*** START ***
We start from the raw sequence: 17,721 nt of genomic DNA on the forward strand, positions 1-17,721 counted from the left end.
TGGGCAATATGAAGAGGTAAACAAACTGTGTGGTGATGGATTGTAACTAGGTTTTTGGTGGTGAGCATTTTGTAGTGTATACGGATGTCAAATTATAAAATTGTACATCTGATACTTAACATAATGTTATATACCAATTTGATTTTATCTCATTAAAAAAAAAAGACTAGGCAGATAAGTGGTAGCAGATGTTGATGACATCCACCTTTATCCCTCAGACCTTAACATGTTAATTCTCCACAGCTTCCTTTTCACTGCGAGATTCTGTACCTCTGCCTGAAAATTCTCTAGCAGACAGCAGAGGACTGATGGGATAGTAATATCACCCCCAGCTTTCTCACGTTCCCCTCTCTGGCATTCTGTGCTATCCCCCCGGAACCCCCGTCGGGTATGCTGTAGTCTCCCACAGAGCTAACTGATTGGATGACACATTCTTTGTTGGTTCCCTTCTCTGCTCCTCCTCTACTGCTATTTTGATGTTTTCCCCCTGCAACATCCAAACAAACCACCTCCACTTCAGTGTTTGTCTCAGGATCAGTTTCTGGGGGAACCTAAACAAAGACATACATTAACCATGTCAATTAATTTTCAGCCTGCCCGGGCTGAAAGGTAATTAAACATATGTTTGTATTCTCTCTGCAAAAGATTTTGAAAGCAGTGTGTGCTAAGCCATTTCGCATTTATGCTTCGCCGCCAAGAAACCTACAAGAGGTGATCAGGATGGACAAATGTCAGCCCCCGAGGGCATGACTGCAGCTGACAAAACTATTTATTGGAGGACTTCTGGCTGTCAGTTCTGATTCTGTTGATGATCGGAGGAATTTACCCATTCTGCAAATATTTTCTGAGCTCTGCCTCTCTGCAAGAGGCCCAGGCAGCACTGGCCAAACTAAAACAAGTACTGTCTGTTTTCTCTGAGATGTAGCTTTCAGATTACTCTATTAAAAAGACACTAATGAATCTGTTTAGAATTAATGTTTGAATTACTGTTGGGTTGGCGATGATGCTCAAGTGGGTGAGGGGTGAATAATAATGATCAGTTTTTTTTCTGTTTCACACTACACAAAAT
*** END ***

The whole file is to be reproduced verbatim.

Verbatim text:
We start from the raw sequence: 17,721 nt of genomic DNA on the forward strand, positions 1-17,721 counted from the left end.
TGGGCAATATGAAGAGGTAAACAAACTGTGTGGTGATGGATTGTAACTAGGTTTTTGGTGGTGAGCATTTTGTAGTGTATACGGATGTCAAATTATAAAATTGTACATCTGATACTTAACATAATGTTATATACCAATTTGATTTTATCTCATTAAAAAAAAAAGACTAGGCAGATAAGTGGTAGCAGATGTTGATGACATCCACCTTTATCCCTCAGACCTTAACATGTTAATTCTCCACAGCTTCCTTTTCACTGCGAGATTCTGTACCTCTGCCTGAAAATTCTCTAGCAGACAGCAGAGGACTGATGGGATAGTAATATCACCCCCAGCTTTCTCACGTTCCCCTCTCTGGCATTCTGTGCTATCCCCCCGGAACCCCCGTCGGGTATGCTGTAGTCTCCCACAGAGCTAACTGATTGGATGACACATTCTTTGTTGGTTCCCTTCTCTGCTCCTCCTCTACTGCTATTTTGATGTTTTCCCCCTGCAACATCCAAACAAACCACCTCCACTTCAGTGTTTGTCTCAGGATCAGTTTCTGGGGGAACCTAAACAAAGACATACATTAACCATGTCAATTAATTTTCAGCCTGCCCGGGCTGAAAGGTAATTAAACATATGTTTGTATTCTCTCTGCAAAAGATTTTGAAAGCAGTGTGTGCTAAGCCATTTCGCATTTATGCTTCGCCGCCAAGAAACCTACAAGAGGTGATCAGGATGGACAAATGTCAGCCCCCGAGGGCATGACTGCAGCTGACAAAACTATTTATTGGAGGACTTCTGGCTGTCAGTTCTGATTCTGTTGATGATCGGAGGAATTTACCCATTCTGCAAATATTTTCTGAGCTCTGCCTCTCTGCAAGAGGCCCAGGCAGCACTGGCCAAACTAAAACAAGTACTGTCTGTTTTCTCTGAGATGTAGCTTTCAGATTACTCTATTAAAAAGACACTAATGAATCTGTTTAGAATTAATGTTTGAATTACTGTTGGGTTGGCGATGATGCTCAAGTGGGTGAGGGGTGAATAATAATGATCAGTTTTTTTTCTGTTTCACACTACACAAAAT